...so actually, my birthday has come and gone, and naturally I had better things to do than blog, such as gardening, big breakfast, hanging out with buds, karaoke, beach combing, or knitting my new obsession- a leftover yarn scarf (and actually, I just couldn't get it together), but I suppose this is just as good a time as any to muse a little on age.
I'm definitely not one of those folks who require a big party to celebrate each year they've lived. I'd so much rather just reflect on its passing and all the awesome experiences and lessons learned and then, you know, go read a book, or knit. One year C. and I actually kind of forgot that it was my birthday. It was the best birthday I've ever had.
It seems so long ago now, that I was once 29, at my mother's little cabin with my future husband, blissfully unaware that it was my birthday. At the same time it seems like it happened no more than a year ago that we married and changed our lives forever.
It's amazing to me that I'm as old as I am, that I'm well into my thirties. I don't know what I expected, if anything, but I certainly didn't expect to still be struggling with some of the things I am, or having so easily let go of old hang-ups.
I guess what no one tells you is that you feel pretty much the same with each passing year, only more so, more like yourself. In my twenties I spent a lot of time worrying about my future, about who I might become, how I looked, whether I would ever meet my own dreams, expectations, or life partner.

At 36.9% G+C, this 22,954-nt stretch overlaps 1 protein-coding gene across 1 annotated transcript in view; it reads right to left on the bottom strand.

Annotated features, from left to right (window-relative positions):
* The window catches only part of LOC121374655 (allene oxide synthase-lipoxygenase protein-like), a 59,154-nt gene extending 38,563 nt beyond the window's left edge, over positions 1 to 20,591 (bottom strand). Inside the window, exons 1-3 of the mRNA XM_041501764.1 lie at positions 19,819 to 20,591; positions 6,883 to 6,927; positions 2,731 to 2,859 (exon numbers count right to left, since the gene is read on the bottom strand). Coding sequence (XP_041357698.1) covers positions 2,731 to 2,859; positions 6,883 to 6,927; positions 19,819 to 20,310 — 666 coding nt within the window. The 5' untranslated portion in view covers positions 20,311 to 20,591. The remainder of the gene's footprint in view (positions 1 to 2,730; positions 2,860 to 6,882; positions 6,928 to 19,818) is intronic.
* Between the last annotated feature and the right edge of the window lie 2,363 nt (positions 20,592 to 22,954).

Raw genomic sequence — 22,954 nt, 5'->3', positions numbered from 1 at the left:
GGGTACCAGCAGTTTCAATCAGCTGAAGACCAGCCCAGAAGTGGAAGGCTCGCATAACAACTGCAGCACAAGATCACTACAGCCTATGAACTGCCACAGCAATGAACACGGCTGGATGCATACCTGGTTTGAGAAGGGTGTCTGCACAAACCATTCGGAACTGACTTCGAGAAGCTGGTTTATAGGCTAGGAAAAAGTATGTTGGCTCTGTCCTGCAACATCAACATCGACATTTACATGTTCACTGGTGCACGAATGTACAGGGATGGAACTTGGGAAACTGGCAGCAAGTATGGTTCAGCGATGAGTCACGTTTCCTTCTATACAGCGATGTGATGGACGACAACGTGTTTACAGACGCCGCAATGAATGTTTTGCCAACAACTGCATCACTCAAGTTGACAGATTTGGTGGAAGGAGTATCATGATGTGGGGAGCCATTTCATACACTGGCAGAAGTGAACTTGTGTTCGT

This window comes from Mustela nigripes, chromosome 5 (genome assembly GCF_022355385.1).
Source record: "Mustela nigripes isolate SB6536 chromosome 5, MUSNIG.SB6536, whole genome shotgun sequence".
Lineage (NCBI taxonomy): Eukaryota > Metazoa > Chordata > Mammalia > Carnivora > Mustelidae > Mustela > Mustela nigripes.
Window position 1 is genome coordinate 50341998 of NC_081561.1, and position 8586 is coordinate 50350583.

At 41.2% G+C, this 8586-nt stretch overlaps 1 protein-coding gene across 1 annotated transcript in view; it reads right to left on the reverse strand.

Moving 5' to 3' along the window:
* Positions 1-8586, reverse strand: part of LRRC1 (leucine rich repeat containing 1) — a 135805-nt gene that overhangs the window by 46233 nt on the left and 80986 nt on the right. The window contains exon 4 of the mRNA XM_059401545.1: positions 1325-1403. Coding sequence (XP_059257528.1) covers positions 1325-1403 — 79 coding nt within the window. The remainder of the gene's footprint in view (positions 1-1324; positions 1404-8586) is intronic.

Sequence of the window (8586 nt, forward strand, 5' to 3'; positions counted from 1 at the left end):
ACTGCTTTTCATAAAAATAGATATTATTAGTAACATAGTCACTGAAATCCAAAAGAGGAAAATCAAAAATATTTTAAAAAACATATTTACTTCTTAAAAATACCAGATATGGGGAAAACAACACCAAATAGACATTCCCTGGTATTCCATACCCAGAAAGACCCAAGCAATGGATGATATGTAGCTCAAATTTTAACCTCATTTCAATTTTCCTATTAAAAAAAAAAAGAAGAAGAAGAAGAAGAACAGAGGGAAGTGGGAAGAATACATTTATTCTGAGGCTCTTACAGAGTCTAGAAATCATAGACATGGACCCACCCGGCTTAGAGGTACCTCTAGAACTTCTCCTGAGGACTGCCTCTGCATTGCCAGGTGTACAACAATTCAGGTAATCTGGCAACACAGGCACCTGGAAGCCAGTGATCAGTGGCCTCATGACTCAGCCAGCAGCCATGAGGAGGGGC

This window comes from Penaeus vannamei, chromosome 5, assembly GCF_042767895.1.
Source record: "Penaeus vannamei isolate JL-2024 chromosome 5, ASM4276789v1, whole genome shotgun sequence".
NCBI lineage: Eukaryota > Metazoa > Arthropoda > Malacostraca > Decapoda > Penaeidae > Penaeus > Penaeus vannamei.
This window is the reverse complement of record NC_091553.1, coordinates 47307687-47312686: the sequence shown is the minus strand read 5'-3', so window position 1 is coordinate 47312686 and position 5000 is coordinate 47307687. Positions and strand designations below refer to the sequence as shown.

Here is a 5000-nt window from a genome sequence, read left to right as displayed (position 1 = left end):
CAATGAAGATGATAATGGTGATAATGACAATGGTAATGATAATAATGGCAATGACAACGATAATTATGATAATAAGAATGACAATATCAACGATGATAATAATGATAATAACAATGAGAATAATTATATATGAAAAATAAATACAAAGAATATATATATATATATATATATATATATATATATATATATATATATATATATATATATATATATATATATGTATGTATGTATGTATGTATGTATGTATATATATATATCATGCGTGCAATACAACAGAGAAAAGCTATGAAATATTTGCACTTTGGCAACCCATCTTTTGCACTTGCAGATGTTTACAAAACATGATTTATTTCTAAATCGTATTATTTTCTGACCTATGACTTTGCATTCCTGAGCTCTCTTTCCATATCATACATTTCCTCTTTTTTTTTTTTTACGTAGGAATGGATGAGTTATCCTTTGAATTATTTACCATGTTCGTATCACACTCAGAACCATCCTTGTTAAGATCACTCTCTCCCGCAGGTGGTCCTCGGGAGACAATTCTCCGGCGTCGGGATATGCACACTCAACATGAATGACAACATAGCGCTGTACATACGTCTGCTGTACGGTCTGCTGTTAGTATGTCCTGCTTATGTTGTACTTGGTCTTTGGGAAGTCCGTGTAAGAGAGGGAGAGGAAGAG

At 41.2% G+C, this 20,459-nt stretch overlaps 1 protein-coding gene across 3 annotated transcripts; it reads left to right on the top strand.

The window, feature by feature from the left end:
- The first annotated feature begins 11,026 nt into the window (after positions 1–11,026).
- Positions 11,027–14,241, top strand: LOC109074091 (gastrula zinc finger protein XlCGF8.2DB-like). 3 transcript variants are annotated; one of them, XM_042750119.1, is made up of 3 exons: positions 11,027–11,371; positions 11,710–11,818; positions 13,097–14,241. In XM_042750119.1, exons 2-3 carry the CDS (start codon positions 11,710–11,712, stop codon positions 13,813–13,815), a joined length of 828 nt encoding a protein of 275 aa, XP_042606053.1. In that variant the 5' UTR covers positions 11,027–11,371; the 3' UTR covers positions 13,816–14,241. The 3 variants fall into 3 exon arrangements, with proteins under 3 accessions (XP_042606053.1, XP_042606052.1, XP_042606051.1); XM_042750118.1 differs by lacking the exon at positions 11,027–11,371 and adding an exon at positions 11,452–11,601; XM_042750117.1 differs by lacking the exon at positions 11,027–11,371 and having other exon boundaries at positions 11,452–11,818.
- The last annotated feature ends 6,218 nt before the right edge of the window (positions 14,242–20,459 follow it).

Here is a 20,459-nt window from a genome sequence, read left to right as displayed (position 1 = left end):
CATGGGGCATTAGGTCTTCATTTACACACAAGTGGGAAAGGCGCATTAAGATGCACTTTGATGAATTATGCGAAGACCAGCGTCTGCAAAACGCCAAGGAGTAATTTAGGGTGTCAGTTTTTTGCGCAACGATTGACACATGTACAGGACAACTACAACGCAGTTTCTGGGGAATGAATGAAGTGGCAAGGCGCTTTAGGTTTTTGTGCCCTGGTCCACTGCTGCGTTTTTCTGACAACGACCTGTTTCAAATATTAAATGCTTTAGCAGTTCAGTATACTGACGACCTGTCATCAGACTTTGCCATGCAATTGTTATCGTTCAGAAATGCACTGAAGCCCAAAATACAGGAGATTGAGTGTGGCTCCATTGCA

My 30s? Not so much. These days I mostly
As you get older, the number of realistic options you have for an alternate future seem to get somewhat narrower, something that can be a harrowing thought. There are certainly things that I will definitely not be experiencing ever, or ever again at thirty-four. There are others that are unlikely to happen still. But I find this more like a focusing on what I am experiencing rather than limitation of my options in life.
When I was younger, I remember resonating very strongly with this passage from The Bell Jar:
"I saw my life branching out before me like the green fig tree in the story. From the tip of every branch, like a fat purple fig, a wonderful future beckoned and winked. One fig was a husband and a happy home and children, and another fig was a famous poet and another fig was a brilliant professor, and another fig was Ee Gee, the amazing editor, and another fig was Europe and Africa and South America, and another fig was Constantin and Socrates and Attila and a pack of other lovers with queer names and offbeat professions, and another fig was an Olympic lady crew champion, and beyond and above these figs were many more figs I couldn't quite make out. I saw myself sitting in the crotch of this fig tree, starving to death, just because I couldn't make up my mind which of the figs I would choose. I wanted each and every one of them, but choosing one meant losing all the rest, and, as I sat there, unable to decide, the figs began to wrinkle and go black, and, one by one, they plopped to the ground at my feet. ~Sylvia Plath, The Bell Jar, Chapter 7"
Now, I feel like I have my wonderful future, as malleable as it may still be. I don't know when or where exactly it happened, but somehow I made some of those choices, not always for something, but sometimes against something, gave up something, only to arrive, quite unexpectedly, here in the future. It's pretty bright. Even if the weather is a little gloomy sometimes.
Birthdays, parties, twenties, thirties, forties? Yay, nay, yippee?